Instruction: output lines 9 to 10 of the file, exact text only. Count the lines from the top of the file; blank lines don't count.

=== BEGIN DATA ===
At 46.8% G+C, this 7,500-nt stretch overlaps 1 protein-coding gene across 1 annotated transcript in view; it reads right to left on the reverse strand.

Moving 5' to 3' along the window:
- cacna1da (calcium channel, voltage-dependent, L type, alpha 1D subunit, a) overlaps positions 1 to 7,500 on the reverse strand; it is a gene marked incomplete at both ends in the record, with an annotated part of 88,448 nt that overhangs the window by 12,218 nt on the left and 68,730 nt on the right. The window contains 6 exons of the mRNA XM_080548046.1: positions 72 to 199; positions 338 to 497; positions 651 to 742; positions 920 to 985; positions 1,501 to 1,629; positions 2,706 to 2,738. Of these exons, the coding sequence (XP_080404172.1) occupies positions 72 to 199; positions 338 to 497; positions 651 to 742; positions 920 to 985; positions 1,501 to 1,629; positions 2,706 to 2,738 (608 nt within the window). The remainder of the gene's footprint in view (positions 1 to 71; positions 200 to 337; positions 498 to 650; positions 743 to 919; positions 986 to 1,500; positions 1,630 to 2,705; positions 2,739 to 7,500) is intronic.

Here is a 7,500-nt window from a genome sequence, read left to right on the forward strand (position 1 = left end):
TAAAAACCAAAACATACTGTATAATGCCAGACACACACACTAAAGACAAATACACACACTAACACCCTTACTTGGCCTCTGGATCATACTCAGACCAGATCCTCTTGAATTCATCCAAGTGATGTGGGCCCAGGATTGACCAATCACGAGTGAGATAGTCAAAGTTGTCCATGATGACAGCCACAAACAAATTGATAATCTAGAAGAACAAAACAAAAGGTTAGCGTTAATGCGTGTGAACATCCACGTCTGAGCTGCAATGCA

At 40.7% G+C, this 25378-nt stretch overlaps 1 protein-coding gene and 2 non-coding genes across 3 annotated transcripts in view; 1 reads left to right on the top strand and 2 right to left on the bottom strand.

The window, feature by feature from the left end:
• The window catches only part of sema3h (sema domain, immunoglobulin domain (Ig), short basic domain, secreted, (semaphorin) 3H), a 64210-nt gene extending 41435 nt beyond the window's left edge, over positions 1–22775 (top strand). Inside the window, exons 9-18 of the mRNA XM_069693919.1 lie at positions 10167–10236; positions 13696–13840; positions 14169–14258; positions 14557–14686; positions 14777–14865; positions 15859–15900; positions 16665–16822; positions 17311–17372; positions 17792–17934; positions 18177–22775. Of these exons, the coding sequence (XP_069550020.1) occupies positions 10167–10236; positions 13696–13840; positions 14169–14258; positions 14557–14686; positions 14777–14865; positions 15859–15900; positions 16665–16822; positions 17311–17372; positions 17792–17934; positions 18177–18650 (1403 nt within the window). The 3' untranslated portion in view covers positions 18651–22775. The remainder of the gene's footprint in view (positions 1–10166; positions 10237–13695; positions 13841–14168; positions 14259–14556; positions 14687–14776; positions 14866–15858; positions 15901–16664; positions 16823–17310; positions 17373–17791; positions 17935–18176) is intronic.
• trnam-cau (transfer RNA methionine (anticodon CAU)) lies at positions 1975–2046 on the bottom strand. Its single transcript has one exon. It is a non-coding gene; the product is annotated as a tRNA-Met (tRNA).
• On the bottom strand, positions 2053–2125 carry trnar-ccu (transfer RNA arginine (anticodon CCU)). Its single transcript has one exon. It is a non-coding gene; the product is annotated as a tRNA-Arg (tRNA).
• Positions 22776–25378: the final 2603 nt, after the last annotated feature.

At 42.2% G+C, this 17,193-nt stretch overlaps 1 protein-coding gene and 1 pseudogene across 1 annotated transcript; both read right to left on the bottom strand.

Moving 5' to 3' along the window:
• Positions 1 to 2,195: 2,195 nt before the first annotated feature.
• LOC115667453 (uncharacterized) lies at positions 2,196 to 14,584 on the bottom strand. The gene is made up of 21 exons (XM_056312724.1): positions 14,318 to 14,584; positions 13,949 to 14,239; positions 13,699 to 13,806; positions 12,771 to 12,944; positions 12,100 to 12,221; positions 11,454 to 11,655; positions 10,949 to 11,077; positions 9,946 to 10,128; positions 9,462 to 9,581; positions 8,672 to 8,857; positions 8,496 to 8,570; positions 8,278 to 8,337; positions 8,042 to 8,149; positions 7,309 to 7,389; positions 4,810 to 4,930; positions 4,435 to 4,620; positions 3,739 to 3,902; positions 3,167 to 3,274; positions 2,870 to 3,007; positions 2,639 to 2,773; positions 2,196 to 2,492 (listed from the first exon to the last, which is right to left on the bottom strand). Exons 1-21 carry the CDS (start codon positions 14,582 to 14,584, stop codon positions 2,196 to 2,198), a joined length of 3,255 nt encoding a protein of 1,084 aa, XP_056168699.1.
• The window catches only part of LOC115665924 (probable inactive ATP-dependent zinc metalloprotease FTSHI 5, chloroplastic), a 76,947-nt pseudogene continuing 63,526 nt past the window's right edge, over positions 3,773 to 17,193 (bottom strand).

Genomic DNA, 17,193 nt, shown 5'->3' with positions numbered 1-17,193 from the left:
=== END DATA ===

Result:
• trnam-cau (transfer RNA methionine (anticodon CAU)) lies at positions 1975–2046 on the bottom strand. Its single transcript has one exon. It is a non-coding gene; the product is annotated as a tRNA-Met (tRNA).
• On the bottom strand, positions 2053–2125 carry trnar-ccu (transfer RNA arginine (anticodon CCU)). Its single transcript has one exon. It is a non-coding gene; the product is annotated as a tRNA-Arg (tRNA).